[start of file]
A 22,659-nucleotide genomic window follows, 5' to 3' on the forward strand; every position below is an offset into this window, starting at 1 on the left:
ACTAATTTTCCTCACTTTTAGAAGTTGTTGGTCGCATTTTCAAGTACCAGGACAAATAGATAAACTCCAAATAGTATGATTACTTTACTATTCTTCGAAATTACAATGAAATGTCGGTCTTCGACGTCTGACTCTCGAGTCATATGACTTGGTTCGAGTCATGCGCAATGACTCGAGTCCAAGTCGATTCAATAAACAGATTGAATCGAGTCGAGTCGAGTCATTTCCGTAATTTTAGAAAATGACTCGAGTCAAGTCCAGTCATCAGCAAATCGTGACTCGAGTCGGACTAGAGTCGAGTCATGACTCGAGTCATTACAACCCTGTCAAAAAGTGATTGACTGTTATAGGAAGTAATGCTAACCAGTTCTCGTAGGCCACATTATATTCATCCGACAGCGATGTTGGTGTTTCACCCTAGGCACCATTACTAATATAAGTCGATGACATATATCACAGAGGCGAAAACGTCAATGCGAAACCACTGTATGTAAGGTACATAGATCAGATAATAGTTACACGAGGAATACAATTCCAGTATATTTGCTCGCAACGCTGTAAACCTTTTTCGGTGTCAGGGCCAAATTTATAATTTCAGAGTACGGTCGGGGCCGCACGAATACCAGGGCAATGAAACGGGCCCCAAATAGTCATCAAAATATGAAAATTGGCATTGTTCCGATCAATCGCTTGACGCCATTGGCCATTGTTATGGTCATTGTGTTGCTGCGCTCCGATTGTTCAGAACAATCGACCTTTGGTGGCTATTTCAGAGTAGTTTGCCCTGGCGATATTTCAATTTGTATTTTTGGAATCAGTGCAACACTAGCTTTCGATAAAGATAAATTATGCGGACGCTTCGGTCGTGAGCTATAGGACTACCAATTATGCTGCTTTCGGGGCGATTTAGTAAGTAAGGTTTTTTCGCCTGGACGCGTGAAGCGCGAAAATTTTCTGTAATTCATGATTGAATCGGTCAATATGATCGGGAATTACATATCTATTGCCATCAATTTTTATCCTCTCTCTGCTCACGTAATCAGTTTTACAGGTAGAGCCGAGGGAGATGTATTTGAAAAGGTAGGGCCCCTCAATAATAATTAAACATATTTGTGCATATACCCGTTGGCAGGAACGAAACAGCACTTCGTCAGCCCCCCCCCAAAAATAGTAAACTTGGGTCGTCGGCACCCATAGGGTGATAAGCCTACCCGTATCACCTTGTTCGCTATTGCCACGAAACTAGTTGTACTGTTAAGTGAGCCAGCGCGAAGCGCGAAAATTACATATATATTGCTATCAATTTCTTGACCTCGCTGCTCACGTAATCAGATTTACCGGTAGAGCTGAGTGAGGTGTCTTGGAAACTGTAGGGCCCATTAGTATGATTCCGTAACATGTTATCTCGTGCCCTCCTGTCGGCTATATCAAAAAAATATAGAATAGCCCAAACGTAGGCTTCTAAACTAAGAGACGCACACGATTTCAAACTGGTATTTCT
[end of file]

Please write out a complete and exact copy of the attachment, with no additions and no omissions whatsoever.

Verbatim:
A 22,659-nucleotide genomic window follows, 5' to 3' on the forward strand; every position below is an offset into this window, starting at 1 on the left:
ACTAATTTTCCTCACTTTTAGAAGTTGTTGGTCGCATTTTCAAGTACCAGGACAAATAGATAAACTCCAAATAGTATGATTACTTTACTATTCTTCGAAATTACAATGAAATGTCGGTCTTCGACGTCTGACTCTCGAGTCATATGACTTGGTTCGAGTCATGCGCAATGACTCGAGTCCAAGTCGATTCAATAAACAGATTGAATCGAGTCGAGTCGAGTCATTTCCGTAATTTTAGAAAATGACTCGAGTCAAGTCCAGTCATCAGCAAATCGTGACTCGAGTCGGACTAGAGTCGAGTCATGACTCGAGTCATTACAACCCTGTCAAAAAGTGATTGACTGTTATAGGAAGTAATGCTAACCAGTTCTCGTAGGCCACATTATATTCATCCGACAGCGATGTTGGTGTTTCACCCTAGGCACCATTACTAATATAAGTCGATGACATATATCACAGAGGCGAAAACGTCAATGCGAAACCACTGTATGTAAGGTACATAGATCAGATAATAGTTACACGAGGAATACAATTCCAGTATATTTGCTCGCAACGCTGTAAACCTTTTTCGGTGTCAGGGCCAAATTTATAATTTCAGAGTACGGTCGGGGCCGCACGAATACCAGGGCAATGAAACGGGCCCCAAATAGTCATCAAAATATGAAAATTGGCATTGTTCCGATCAATCGCTTGACGCCATTGGCCATTGTTATGGTCATTGTGTTGCTGCGCTCCGATTGTTCAGAACAATCGACCTTTGGTGGCTATTTCAGAGTAGTTTGCCCTGGCGATATTTCAATTTGTATTTTTGGAATCAGTGCAACACTAGCTTTCGATAAAGATAAATTATGCGGACGCTTCGGTCGTGAGCTATAGGACTACCAATTATGCTGCTTTCGGGGCGATTTAGTAAGTAAGGTTTTTTCGCCTGGACGCGTGAAGCGCGAAAATTTTCTGTAATTCATGATTGAATCGGTCAATATGATCGGGAATTACATATCTATTGCCATCAATTTTTATCCTCTCTCTGCTCACGTAATCAGTTTTACAGGTAGAGCCGAGGGAGATGTATTTGAAAAGGTAGGGCCCCTCAATAATAATTAAACATATTTGTGCATATACCCGTTGGCAGGAACGAAACAGCACTTCGTCAGCCCCCCCCCAAAAATAGTAAACTTGGGTCGTCGGCACCCATAGGGTGATAAGCCTACCCGTATCACCTTGTTCGCTATTGCCACGAAACTAGTTGTACTGTTAAGTGAGCCAGCGCGAAGCGCGAAAATTACATATATATTGCTATCAATTTCTTGACCTCGCTGCTCACGTAATCAGATTTACCGGTAGAGCTGAGTGAGGTGTCTTGGAAACTGTAGGGCCCATTAGTATGATTCCGTAACATGTTATCTCGTGCCCTCCTGTCGGCTATATCAAAAAAATATAGAATAGCCCAAACGTAGGCTTCTAAACTAAGAGACGCACACGATTTCAAACTGGTATTTCT